definition: "The student council helps share students' ideas, interests, and concerns with teachers and school principals. They often also help raise funds for school-wide activities, including social events, community projects and school reform."
http://en.wikipedia.org...

Thus students can enact their ideas in a fair manner, for example my own school recently got their hat policy removed due to efforts from student government. However, I'd like to point out that not all students know what is best for their school. Many children for example would argue that they would like less homework, because it is a hassle. Further more teenagers many times have their own inner emotions developing and thus their priorities can differ between what they believe is right and what ultimately is right. Further more students are able to influence the vote toward let's say a super-attendant who is the one who ultimately sets up school policies (outside of the department of education but this is picked by the president and not in an open election). Students should not be able to gain this power because they are still minors and under the authority of their legal guardians. Thus parents are the ones who have the right to decide what is just and un-just for their child.

In terms of tax payers I will be brief; each school system spends a lot of money in terms of the education and upbringing of kids from Pre-K to the time they walk out of the public school system. I believe no matter how many taxes kids may pay their is no way it is equivalent to the amount of money total spent by the government on the kids education; including school discounts, scholarships, health services, food discounts etc. Thus to be honest your tax dollars really are only being put to benefit you.

I absolutely agree that youth are "capable" of having an educated opinion. However, does that mean the majority of kids are able to make rational decisions while ignoring outside influences? Obama had a lot of support from the "gangster" community as many rappers openly promoted Obama. Thus kids can easily be influenced by their own idols, I believe many kids will openly admit they have somebody who they look up too.

During a survey conducted; "Analyzing the results of a test administered to a sample of high-school juniors of different races, sexes, income levels and geographic regions,"
"Three quarters of the students did not know when Abraham Lincoln was president; three of every ten could not place the Civil War in the proper half-century. More than a third could not place the writing of the Constitution in the proper half-century. Map questions revealed only the most elementary knowledge of American or European geography; many girls, black and Hispanic students had trouble locating Great Britain. For the most part what information or misinformation students had about world events and great works of literature seem to come from movies and television rather than from school."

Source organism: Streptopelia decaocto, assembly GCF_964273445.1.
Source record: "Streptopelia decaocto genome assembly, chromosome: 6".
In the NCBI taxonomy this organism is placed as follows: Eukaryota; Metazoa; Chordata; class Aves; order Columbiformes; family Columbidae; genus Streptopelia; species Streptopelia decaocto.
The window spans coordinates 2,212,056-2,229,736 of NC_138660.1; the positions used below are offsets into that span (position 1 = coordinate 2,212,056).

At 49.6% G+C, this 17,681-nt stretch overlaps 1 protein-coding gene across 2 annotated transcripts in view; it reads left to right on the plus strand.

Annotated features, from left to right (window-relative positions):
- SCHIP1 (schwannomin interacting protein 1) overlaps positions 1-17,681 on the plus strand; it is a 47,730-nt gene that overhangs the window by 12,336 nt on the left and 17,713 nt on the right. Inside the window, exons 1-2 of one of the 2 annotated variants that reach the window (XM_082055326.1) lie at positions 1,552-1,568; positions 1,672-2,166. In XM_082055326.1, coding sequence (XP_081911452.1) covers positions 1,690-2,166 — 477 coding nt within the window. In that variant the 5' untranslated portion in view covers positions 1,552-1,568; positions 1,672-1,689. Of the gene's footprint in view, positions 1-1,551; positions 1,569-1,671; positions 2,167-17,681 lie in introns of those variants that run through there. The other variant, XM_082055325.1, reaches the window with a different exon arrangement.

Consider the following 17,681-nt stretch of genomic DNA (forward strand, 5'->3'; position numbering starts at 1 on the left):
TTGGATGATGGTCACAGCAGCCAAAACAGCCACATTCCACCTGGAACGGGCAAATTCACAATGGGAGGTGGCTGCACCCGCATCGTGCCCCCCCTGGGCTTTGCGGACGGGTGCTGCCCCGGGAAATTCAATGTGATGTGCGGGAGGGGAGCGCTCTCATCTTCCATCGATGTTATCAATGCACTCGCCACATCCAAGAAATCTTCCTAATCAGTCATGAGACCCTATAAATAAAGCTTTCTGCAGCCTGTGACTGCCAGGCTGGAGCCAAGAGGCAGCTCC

http://www.aim.org...

Thus we see that not only are kids not aware of even some of the most basic facts of American know-how; but further more they are easily influenced from outside sources rather than the school system.

I would like to ask my opponent to provide the number of people who took this program and further information on it (WTP); obviously if I go into a top Honors course where they have been teaching U.S. policy all day it is quite clear this group would be able to answer questions correctly. Further more just because a person know how U.S. government works doesn't necessarily mean they know all the current issues. A government major can still be ignorant of current affairs plaguing the country.

Regarding IQ tests I would like to point out that one may be "smart" without being knowledgeable in politics. Their are many very-well educated people in their fields who are unaware of some of the most basic facts about politics; things such as who is Obama's vice-president, who I personally recall asking my fellow peers and many of which could not answer.

My opponent has no proof that youth voting will increase adult voting; I would like to point out that many young kids elect to help out at local campaign groups to help their candidate win. Thus a kid does not need to vote to go out to influence people to vote for their cause. I would like to also point out again that kids can easily be influenced by their own idols or by peer pressure, a major thing that teens deal with.